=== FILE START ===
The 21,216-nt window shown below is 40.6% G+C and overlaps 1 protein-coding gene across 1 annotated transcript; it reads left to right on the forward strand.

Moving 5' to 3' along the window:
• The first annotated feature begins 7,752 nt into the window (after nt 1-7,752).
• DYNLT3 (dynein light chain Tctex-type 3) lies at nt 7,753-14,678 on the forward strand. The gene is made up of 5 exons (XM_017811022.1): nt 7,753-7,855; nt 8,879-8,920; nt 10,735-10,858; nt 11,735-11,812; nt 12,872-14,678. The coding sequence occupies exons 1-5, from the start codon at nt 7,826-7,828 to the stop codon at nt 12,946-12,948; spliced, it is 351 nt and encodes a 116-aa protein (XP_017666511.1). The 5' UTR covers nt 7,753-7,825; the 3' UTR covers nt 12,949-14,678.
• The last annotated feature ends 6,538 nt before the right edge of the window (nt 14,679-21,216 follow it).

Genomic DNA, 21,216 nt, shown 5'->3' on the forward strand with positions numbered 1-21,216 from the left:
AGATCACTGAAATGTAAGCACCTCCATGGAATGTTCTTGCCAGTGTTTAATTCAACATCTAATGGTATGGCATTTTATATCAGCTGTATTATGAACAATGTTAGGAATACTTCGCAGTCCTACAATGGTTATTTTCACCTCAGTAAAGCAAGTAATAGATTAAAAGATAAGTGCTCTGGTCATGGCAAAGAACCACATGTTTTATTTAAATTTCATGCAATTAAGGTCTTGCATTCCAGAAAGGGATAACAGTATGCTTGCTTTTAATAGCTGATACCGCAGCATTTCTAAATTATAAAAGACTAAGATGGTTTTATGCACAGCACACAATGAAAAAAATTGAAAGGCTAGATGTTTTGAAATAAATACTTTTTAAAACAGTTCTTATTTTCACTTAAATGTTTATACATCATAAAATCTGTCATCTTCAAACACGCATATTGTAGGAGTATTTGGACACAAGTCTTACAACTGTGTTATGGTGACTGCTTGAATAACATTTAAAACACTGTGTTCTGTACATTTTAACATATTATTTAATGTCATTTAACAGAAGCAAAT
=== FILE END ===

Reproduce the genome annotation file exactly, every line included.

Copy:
The 21,216-nt window shown below is 40.6% G+C and overlaps 1 protein-coding gene across 1 annotated transcript; it reads left to right on the forward strand.

Moving 5' to 3' along the window:
• The first annotated feature begins 7,752 nt into the window (after nt 1-7,752).
• DYNLT3 (dynein light chain Tctex-type 3) lies at nt 7,753-14,678 on the forward strand. The gene is made up of 5 exons (XM_017811022.1): nt 7,753-7,855; nt 8,879-8,920; nt 10,735-10,858; nt 11,735-11,812; nt 12,872-14,678. The coding sequence occupies exons 1-5, from the start codon at nt 7,826-7,828 to the stop codon at nt 12,946-12,948; spliced, it is 351 nt and encodes a 116-aa protein (XP_017666511.1). The 5' UTR covers nt 7,753-7,825; the 3' UTR covers nt 12,949-14,678.
• The last annotated feature ends 6,538 nt before the right edge of the window (nt 14,679-21,216 follow it).

Genomic DNA, 21,216 nt, shown 5'->3' on the forward strand with positions numbered 1-21,216 from the left:
AGATCACTGAAATGTAAGCACCTCCATGGAATGTTCTTGCCAGTGTTTAATTCAACATCTAATGGTATGGCATTTTATATCAGCTGTATTATGAACAATGTTAGGAATACTTCGCAGTCCTACAATGGTTATTTTCACCTCAGTAAAGCAAGTAATAGATTAAAAGATAAGTGCTCTGGTCATGGCAAAGAACCACATGTTTTATTTAAATTTCATGCAATTAAGGTCTTGCATTCCAGAAAGGGATAACAGTATGCTTGCTTTTAATAGCTGATACCGCAGCATTTCTAAATTATAAAAGACTAAGATGGTTTTATGCACAGCACACAATGAAAAAAATTGAAAGGCTAGATGTTTTGAAATAAATACTTTTTAAAACAGTTCTTATTTTCACTTAAATGTTTATACATCATAAAATCTGTCATCTTCAAACACGCATATTGTAGGAGTATTTGGACACAAGTCTTACAACTGTGTTATGGTGACTGCTTGAATAACATTTAAAACACTGTGTTCTGTACATTTTAACATATTATTTAATGTCATTTAACAGAAGCAAAT